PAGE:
Too many people think that the main motivator to start a business is to achieve personal wealth. I was just re-reading Edmund Morris’s outstanding biography of our 26th President, Theodore Roosevelt, and came across a great passage about his failed attempt to be a rancher. (He invested about $80,000 in a cattle ranch in the North Dakota Badlands in the 1880s, and he lost almost all of his money in the aftermath of a blizzard that killed off most of the cattle.) About this venture, his Pulitzer Prize-winning biographer had this to say:
Although his Dakota venture had impoverished him, he was nevertheless rich in nonmonetary dividends. He had gone West sickly, foppish and racked with personal despair; during his time there he had built a massive body, repaired his soul, and learned to live on equal terms with men poorer and rougher than himself. He had broken horses with Hashknife Simpson, joined in discordant choruses to the accompaniment of Fiddlin’ Joe’s violin, discussed homicidal techniques with Bat Masterson, shared greasy blankets with Modesty Carter, shown Bronco Charlie Miller how to “gentle” a horse, and told Hell-Roaring Bill Jones to shut his mouth. These men, in turn, had found him to be the leader they craved in that lawless land…”If it not been for my years in North Dakota,” he said long afterward, “I never would have become President of the United States.”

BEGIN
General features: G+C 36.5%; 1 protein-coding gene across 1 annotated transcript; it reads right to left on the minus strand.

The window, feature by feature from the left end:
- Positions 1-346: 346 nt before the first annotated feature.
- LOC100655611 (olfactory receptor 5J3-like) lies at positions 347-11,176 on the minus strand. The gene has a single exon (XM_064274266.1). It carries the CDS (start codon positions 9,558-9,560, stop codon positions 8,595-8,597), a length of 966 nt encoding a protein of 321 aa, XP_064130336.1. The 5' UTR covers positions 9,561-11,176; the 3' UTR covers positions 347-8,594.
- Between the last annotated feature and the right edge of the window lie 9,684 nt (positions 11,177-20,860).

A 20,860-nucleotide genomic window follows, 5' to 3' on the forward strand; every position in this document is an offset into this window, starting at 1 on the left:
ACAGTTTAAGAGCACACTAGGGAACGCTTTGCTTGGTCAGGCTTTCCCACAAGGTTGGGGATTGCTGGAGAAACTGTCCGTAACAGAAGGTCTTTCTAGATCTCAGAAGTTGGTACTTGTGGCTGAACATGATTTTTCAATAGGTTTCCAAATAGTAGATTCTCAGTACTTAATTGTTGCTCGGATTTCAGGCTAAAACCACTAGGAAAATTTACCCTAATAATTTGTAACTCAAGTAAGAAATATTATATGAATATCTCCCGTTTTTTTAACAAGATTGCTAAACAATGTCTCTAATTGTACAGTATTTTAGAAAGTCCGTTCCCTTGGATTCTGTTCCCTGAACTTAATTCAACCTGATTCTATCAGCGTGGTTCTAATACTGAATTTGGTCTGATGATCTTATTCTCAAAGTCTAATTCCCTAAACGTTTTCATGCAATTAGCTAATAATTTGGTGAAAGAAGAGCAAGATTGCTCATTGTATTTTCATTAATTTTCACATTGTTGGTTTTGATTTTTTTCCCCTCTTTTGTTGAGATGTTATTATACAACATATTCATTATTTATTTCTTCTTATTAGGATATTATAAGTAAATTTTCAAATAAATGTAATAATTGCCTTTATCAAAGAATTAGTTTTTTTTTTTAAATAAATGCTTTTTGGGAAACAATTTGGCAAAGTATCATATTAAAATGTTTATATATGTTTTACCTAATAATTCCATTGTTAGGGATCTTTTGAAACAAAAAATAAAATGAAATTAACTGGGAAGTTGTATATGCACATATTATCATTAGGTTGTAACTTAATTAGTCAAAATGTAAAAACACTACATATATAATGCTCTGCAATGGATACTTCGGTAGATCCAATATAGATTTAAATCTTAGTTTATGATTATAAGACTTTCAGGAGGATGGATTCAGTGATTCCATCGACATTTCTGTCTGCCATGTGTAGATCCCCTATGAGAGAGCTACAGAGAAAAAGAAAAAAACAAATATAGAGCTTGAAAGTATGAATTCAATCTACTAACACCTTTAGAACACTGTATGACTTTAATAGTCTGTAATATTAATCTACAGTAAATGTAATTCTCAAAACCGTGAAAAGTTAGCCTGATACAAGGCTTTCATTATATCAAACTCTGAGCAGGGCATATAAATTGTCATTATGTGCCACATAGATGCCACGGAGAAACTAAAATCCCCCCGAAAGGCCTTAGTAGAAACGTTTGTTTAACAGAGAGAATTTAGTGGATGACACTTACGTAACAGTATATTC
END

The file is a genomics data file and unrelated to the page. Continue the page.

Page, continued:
Will Marlow is an online marketing and fundraising consultant. He co-founded AlumniFidelity, which provides a Web 2.0 fundraising platform to colleges, nonprofits and secondary schools. He’s working with clients such as UVA, the College of William & Mary, the University of Oklahoma, and Bowling Green State University and he loves nothing better than a thorny marketing challenge. He would love to help you market your business on the Internet, boost the fundraising numbers for your school or nonprofit, or sellout your next big event. Email him at firstname.lastname@example.org.